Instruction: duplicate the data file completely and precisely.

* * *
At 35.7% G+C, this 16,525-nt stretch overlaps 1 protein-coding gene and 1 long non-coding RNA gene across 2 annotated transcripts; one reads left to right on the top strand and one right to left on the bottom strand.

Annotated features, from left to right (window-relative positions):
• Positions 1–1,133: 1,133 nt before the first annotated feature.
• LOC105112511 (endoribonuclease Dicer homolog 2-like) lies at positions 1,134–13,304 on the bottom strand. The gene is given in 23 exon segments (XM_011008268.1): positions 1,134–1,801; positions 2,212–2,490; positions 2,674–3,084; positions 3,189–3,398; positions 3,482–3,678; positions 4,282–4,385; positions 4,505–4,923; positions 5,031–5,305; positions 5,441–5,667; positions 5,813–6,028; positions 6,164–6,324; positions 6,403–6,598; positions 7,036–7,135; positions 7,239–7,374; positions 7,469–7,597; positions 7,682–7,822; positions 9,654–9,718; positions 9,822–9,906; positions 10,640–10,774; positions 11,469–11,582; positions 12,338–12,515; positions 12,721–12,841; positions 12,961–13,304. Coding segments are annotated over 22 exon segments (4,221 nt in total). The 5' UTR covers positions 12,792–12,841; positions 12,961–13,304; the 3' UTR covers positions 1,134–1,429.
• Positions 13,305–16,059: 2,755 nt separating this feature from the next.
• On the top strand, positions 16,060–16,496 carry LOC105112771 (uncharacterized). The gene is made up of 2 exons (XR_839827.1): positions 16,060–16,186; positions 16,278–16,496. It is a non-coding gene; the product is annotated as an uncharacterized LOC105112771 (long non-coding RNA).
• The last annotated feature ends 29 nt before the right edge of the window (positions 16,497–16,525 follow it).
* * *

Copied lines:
At 35.7% G+C, this 16,525-nt stretch overlaps 1 protein-coding gene and 1 long non-coding RNA gene across 2 annotated transcripts; one reads left to right on the top strand and one right to left on the bottom strand.

Annotated features, from left to right (window-relative positions):
• Positions 1–1,133: 1,133 nt before the first annotated feature.
• LOC105112511 (endoribonuclease Dicer homolog 2-like) lies at positions 1,134–13,304 on the bottom strand. The gene is given in 23 exon segments (XM_011008268.1): positions 1,134–1,801; positions 2,212–2,490; positions 2,674–3,084; positions 3,189–3,398; positions 3,482–3,678; positions 4,282–4,385; positions 4,505–4,923; positions 5,031–5,305; positions 5,441–5,667; positions 5,813–6,028; positions 6,164–6,324; positions 6,403–6,598; positions 7,036–7,135; positions 7,239–7,374; positions 7,469–7,597; positions 7,682–7,822; positions 9,654–9,718; positions 9,822–9,906; positions 10,640–10,774; positions 11,469–11,582; positions 12,338–12,515; positions 12,721–12,841; positions 12,961–13,304. Coding segments are annotated over 22 exon segments (4,221 nt in total). The 5' UTR covers positions 12,792–12,841; positions 12,961–13,304; the 3' UTR covers positions 1,134–1,429.
• Positions 13,305–16,059: 2,755 nt separating this feature from the next.
• On the top strand, positions 16,060–16,496 carry LOC105112771 (uncharacterized). The gene is made up of 2 exons (XR_839827.1): positions 16,060–16,186; positions 16,278–16,496. It is a non-coding gene; the product is annotated as an uncharacterized LOC105112771 (long non-coding RNA).
• The last annotated feature ends 29 nt before the right edge of the window (positions 16,497–16,525 follow it).